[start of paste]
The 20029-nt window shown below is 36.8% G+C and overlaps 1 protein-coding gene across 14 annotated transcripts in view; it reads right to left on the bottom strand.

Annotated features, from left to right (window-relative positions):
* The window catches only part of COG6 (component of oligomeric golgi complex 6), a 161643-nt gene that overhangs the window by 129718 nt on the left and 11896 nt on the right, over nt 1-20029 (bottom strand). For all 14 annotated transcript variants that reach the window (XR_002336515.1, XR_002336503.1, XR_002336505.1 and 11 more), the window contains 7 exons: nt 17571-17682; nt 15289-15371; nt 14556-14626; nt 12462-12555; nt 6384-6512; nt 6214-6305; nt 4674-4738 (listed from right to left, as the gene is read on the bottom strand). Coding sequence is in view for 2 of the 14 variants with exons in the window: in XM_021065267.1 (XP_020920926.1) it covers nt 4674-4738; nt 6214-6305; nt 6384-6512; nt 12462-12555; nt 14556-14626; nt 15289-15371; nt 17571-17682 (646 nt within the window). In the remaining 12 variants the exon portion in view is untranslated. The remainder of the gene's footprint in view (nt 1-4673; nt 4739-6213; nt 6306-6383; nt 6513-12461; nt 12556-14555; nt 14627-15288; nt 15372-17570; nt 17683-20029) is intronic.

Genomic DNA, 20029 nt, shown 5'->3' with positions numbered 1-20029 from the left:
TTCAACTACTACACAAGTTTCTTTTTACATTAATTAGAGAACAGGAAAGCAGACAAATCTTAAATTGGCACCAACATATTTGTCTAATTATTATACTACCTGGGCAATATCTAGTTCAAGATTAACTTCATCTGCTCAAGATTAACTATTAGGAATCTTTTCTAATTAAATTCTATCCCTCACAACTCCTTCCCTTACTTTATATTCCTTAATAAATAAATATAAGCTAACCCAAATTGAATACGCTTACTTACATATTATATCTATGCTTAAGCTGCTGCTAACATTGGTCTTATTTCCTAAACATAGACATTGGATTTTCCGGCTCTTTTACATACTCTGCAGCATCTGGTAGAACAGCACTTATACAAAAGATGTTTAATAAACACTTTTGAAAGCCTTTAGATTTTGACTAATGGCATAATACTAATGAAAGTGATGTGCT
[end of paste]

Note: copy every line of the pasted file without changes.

The 20029-nt window shown below is 36.8% G+C and overlaps 1 protein-coding gene across 14 annotated transcripts in view; it reads right to left on the bottom strand.

Annotated features, from left to right (window-relative positions):
* The window catches only part of COG6 (component of oligomeric golgi complex 6), a 161643-nt gene that overhangs the window by 129718 nt on the left and 11896 nt on the right, over nt 1-20029 (bottom strand). For all 14 annotated transcript variants that reach the window (XR_002336515.1, XR_002336503.1, XR_002336505.1 and 11 more), the window contains 7 exons: nt 17571-17682; nt 15289-15371; nt 14556-14626; nt 12462-12555; nt 6384-6512; nt 6214-6305; nt 4674-4738 (listed from right to left, as the gene is read on the bottom strand). Coding sequence is in view for 2 of the 14 variants with exons in the window: in XM_021065267.1 (XP_020920926.1) it covers nt 4674-4738; nt 6214-6305; nt 6384-6512; nt 12462-12555; nt 14556-14626; nt 15289-15371; nt 17571-17682 (646 nt within the window). In the remaining 12 variants the exon portion in view is untranslated. The remainder of the gene's footprint in view (nt 1-4673; nt 4739-6213; nt 6306-6383; nt 6513-12461; nt 12556-14555; nt 14627-15288; nt 15372-17570; nt 17683-20029) is intronic.

Genomic DNA, 20029 nt, shown 5'->3' with positions numbered 1-20029 from the left:
TTCAACTACTACACAAGTTTCTTTTTACATTAATTAGAGAACAGGAAAGCAGACAAATCTTAAATTGGCACCAACATATTTGTCTAATTATTATACTACCTGGGCAATATCTAGTTCAAGATTAACTTCATCTGCTCAAGATTAACTATTAGGAATCTTTTCTAATTAAATTCTATCCCTCACAACTCCTTCCCTTACTTTATATTCCTTAATAAATAAATATAAGCTAACCCAAATTGAATACGCTTACTTACATATTATATCTATGCTTAAGCTGCTGCTAACATTGGTCTTATTTCCTAAACATAGACATTGGATTTTCCGGCTCTTTTACATACTCTGCAGCATCTGGTAGAACAGCACTTATACAAAAGATGTTTAATAAACACTTTTGAAAGCCTTTAGATTTTGACTAATGGCATAATACTAATGAAAGTGATGTGCT